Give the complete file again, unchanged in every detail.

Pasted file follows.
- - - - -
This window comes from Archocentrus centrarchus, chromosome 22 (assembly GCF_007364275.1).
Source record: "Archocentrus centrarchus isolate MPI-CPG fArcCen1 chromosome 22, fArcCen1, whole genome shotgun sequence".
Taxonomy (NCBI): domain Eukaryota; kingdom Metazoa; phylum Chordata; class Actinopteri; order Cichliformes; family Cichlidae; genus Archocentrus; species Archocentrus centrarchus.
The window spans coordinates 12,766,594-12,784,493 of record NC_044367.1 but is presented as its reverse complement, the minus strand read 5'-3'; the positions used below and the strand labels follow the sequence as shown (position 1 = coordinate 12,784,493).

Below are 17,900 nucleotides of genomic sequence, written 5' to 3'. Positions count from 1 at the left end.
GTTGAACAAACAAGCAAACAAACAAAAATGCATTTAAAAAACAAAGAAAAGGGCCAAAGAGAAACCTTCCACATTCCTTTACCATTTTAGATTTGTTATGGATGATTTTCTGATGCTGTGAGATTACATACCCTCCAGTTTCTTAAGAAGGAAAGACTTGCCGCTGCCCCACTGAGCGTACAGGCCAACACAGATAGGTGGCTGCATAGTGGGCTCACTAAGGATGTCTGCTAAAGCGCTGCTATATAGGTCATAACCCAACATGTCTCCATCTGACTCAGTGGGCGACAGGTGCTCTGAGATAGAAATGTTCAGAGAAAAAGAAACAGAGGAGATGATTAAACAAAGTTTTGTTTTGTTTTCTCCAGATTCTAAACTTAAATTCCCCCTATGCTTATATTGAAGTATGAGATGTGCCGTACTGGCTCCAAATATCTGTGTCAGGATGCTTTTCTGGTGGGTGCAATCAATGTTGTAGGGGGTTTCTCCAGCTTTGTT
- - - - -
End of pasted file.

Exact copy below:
This window comes from Archocentrus centrarchus, chromosome 22 (assembly GCF_007364275.1).
Source record: "Archocentrus centrarchus isolate MPI-CPG fArcCen1 chromosome 22, fArcCen1, whole genome shotgun sequence".
Taxonomy (NCBI): domain Eukaryota; kingdom Metazoa; phylum Chordata; class Actinopteri; order Cichliformes; family Cichlidae; genus Archocentrus; species Archocentrus centrarchus.
The window spans coordinates 12,766,594-12,784,493 of record NC_044367.1 but is presented as its reverse complement, the minus strand read 5'-3'; the positions used below and the strand labels follow the sequence as shown (position 1 = coordinate 12,784,493).

Below are 17,900 nucleotides of genomic sequence, written 5' to 3'. Positions count from 1 at the left end.
GTTGAACAAACAAGCAAACAAACAAAAATGCATTTAAAAAACAAAGAAAAGGGCCAAAGAGAAACCTTCCACATTCCTTTACCATTTTAGATTTGTTATGGATGATTTTCTGATGCTGTGAGATTACATACCCTCCAGTTTCTTAAGAAGGAAAGACTTGCCGCTGCCCCACTGAGCGTACAGGCCAACACAGATAGGTGGCTGCATAGTGGGCTCACTAAGGATGTCTGCTAAAGCGCTGCTATATAGGTCATAACCCAACATGTCTCCATCTGACTCAGTGGGCGACAGGTGCTCTGAGATAGAAATGTTCAGAGAAAAAGAAACAGAGGAGATGATTAAACAAAGTTTTGTTTTGTTTTCTCCAGATTCTAAACTTAAATTCCCCCTATGCTTATATTGAAGTATGAGATGTGCCGTACTGGCTCCAAATATCTGTGTCAGGATGCTTTTCTGGTGGGTGCAATCAATGTTGTAGGGGGTTTCTCCAGCTTTGTT